Talking To My 20-something Self About Elliot Rodgers

I'm not feeling well today, so please bear with me as I try to work through this. I'm hesitant to say too much about the Elliot Rodgers massacre because I know so little about it and I don't want to be one of those people that sees a tragedy and immediately claims with certainty that the cause of the tragedy was whatever axe the writer has to grind.

Obviously, I wasn't Elliot Rodgers or anything like him. I will say, though,that there are aspects of the story that sound uncomfortably familiar to me. At Elliot's age, I too was awkward, single, and miserable about being both of those. I felt I was "friend zoned" before that was a common expression, that women always went for guys who were jerks, and that there must have been something wrong with me because being "who I was" wasn't working. It was a pretty lousy time, and I suspect it was a pretty lousy time to be the object of my affection as well.

So, what I'd like to do is to try to lay out the advice I wish I'd been given (or, rather, wish I'd had the wisdom to hear). This may not paint me in the most flattering light; hindsight may be accurate, but it isn't always fun.

The first thing I'd say is to be honest about your intentions. If you're romantically interested in a woman, don't try to hide that from her. Back when I was your age (or, in this case, you), I'd get a crush on a woman and try to be so good to her that she'd just fall in love with me. That way, I didn't have to put myself out there if she didn't feel the same way. Of course, it also meant that she has no clue how I felt. I was building up this relationship up in my head, making it a huge thing that would break me in two when it didn't work out. 

It was a bullshit thing to do. While I was busy trying to be super nice, some other guy would actually ask her out and she would often go along with it. I felt so betrayed, as if she was rejecting me. In reality, I'd never even taken the first step of letting her know I was interested. So, seriously, that's step one: Be honest. She deserves the opportunity to respond to your true intentions.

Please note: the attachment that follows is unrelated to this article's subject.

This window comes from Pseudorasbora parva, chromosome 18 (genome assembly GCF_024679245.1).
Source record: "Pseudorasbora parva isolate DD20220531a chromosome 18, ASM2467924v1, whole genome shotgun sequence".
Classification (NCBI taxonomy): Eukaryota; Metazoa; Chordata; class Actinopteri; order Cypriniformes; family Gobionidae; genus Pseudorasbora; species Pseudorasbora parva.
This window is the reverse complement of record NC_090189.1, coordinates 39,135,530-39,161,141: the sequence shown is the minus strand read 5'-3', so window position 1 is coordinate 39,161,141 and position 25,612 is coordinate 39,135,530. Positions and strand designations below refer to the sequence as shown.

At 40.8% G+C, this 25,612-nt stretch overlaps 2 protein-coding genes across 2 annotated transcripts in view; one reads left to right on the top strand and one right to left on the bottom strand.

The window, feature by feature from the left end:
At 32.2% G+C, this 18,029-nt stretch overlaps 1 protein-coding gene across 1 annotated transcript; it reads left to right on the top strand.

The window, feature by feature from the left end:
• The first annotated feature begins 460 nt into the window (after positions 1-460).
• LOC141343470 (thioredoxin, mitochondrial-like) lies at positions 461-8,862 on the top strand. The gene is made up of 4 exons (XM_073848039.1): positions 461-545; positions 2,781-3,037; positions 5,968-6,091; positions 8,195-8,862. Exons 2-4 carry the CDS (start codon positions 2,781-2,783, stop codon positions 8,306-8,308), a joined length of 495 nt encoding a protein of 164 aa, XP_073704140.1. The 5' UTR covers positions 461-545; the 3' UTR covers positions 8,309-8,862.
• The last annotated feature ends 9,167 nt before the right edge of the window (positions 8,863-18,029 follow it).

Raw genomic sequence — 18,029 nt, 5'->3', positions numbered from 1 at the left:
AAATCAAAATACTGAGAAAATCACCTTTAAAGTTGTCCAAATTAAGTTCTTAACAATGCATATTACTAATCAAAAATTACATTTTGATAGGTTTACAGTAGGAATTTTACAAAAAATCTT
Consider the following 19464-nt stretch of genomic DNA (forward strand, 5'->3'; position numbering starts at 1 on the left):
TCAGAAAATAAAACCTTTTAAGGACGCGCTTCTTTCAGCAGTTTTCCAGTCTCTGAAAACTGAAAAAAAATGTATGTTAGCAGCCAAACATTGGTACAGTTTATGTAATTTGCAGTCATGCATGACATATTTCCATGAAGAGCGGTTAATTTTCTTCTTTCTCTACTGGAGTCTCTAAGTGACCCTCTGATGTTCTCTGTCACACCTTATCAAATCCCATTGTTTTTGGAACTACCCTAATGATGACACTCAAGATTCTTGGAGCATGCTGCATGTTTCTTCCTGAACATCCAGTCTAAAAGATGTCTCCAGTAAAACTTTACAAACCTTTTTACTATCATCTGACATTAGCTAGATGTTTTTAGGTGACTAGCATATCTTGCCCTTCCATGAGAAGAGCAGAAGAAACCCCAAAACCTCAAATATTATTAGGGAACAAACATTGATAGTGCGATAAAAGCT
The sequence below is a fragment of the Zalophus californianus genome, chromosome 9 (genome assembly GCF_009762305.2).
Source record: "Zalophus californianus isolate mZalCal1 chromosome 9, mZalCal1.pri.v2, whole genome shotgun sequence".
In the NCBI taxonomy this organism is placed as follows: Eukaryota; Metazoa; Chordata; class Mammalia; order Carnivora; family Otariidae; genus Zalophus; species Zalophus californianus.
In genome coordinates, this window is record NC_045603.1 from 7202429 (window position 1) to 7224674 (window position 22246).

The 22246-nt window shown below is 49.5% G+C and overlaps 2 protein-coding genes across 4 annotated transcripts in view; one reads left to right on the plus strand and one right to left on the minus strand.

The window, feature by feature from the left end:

The second one is tougher because it's a lot easier to see in the rear view mirror: Rejection isn't the end of the world. It only seemed like it because it the entire relationship was taking place in my head. It's so much less painful if you're up-front. I've managed to remain friends with plenty of women who weren't interested in dating me because we started out from an place of honesty. Once they decided they weren't interested, then I could choose to either be friends, or if I felt I couldn't do that, then cut things off.

The next one is related to that last: If she says she's not interested, respect that. Don't pretend to be a friend while harboring a secret crush. Either be a real friend or get out of Dodge. This one's much, much harder than it sounds, and I'm not going to pretend like I've ever completely mastered it, but it will save everyone involved a lot of heartache. 

This is probably something that needs to be said to all teens and twenty-somethings, and they probably won't really take it to heart, but here goes: You are not alone. There's nothing unique about your awkwardness, your loneliness, your sense that something's "wrong" with you. Maybe the existence of the internet alleviates this a little, maybe not. But no matter how utterly alone you feel, and you will feel that way sometimes, it isn't just you who is struggling with these things. 

Finally, and I'm embarrassed to have to bring this up, but there is no method, no trick, no magic to getting a woman interested. Manipulation is no way to start a relationship, and it's a horrible, disrespectful way to treat someone. Even if it worked (and thank goodness it doesn't), that's not how you treat someone you want to have as your partner. 

In short, she's not with the other guy because he's a jerk and she's not rejecting you because you're too "nice." I get where that internal narrative comes from, but it's a fantasy I created to try to make sense of a lot of frustration. I really do get it. But it's not true, and a huge source of your disappointment is due to looking at it through this lens. She's her own person, and if you don't treat like one, you're going to be miserable for a long time. 

That's about it. I wish someone had told me this stuff. Of course, maybe they did and I just didn't listen. Knowing the twenty-something me, that sounds pretty likely.